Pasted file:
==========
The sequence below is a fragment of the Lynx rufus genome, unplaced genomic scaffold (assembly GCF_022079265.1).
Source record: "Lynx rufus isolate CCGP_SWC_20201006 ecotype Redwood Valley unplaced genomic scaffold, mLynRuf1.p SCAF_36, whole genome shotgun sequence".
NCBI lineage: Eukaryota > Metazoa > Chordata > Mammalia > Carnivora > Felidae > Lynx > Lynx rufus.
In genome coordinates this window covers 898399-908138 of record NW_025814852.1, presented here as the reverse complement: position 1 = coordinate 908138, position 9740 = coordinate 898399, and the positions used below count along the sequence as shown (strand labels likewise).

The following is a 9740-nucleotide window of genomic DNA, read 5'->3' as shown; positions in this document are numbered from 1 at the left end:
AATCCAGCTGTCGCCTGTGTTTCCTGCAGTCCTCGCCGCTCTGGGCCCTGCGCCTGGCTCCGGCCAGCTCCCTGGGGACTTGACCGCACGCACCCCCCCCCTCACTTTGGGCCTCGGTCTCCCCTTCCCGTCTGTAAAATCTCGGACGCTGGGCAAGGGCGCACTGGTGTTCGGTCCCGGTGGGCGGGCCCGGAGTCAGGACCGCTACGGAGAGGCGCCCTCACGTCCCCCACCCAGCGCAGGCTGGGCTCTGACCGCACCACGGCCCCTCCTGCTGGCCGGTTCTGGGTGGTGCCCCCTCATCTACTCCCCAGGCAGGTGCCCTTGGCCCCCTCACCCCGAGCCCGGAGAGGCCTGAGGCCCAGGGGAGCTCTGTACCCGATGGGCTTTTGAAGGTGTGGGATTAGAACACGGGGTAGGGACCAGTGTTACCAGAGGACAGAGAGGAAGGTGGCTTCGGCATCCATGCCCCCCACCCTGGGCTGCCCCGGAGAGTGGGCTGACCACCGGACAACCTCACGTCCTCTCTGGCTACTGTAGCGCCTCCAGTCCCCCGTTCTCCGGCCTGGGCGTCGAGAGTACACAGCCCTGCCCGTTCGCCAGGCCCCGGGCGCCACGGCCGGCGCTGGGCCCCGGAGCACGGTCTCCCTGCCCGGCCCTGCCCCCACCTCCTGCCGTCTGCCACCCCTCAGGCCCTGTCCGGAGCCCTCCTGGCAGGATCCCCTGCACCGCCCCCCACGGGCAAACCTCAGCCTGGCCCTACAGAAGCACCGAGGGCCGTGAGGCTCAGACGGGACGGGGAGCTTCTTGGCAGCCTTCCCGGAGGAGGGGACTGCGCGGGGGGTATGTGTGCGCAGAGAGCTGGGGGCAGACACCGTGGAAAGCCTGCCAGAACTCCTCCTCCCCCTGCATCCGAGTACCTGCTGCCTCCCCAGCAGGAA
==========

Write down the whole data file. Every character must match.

The sequence below is a fragment of the Lynx rufus genome, unplaced genomic scaffold (assembly GCF_022079265.1).
Source record: "Lynx rufus isolate CCGP_SWC_20201006 ecotype Redwood Valley unplaced genomic scaffold, mLynRuf1.p SCAF_36, whole genome shotgun sequence".
NCBI lineage: Eukaryota > Metazoa > Chordata > Mammalia > Carnivora > Felidae > Lynx > Lynx rufus.
In genome coordinates this window covers 898399-908138 of record NW_025814852.1, presented here as the reverse complement: position 1 = coordinate 908138, position 9740 = coordinate 898399, and the positions used below count along the sequence as shown (strand labels likewise).

The following is a 9740-nucleotide window of genomic DNA, read 5'->3' as shown; positions in this document are numbered from 1 at the left end:
AATCCAGCTGTCGCCTGTGTTTCCTGCAGTCCTCGCCGCTCTGGGCCCTGCGCCTGGCTCCGGCCAGCTCCCTGGGGACTTGACCGCACGCACCCCCCCCCTCACTTTGGGCCTCGGTCTCCCCTTCCCGTCTGTAAAATCTCGGACGCTGGGCAAGGGCGCACTGGTGTTCGGTCCCGGTGGGCGGGCCCGGAGTCAGGACCGCTACGGAGAGGCGCCCTCACGTCCCCCACCCAGCGCAGGCTGGGCTCTGACCGCACCACGGCCCCTCCTGCTGGCCGGTTCTGGGTGGTGCCCCCTCATCTACTCCCCAGGCAGGTGCCCTTGGCCCCCTCACCCCGAGCCCGGAGAGGCCTGAGGCCCAGGGGAGCTCTGTACCCGATGGGCTTTTGAAGGTGTGGGATTAGAACACGGGGTAGGGACCAGTGTTACCAGAGGACAGAGAGGAAGGTGGCTTCGGCATCCATGCCCCCCACCCTGGGCTGCCCCGGAGAGTGGGCTGACCACCGGACAACCTCACGTCCTCTCTGGCTACTGTAGCGCCTCCAGTCCCCCGTTCTCCGGCCTGGGCGTCGAGAGTACACAGCCCTGCCCGTTCGCCAGGCCCCGGGCGCCACGGCCGGCGCTGGGCCCCGGAGCACGGTCTCCCTGCCCGGCCCTGCCCCCACCTCCTGCCGTCTGCCACCCCTCAGGCCCTGTCCGGAGCCCTCCTGGCAGGATCCCCTGCACCGCCCCCCACGGGCAAACCTCAGCCTGGCCCTACAGAAGCACCGAGGGCCGTGAGGCTCAGACGGGACGGGGAGCTTCTTGGCAGCCTTCCCGGAGGAGGGGACTGCGCGGGGGGTATGTGTGCGCAGAGAGCTGGGGGCAGACACCGTGGAAAGCCTGCCAGAACTCCTCCTCCCCCTGCATCCGAGTACCTGCTGCCTCCCCAGCAGGAA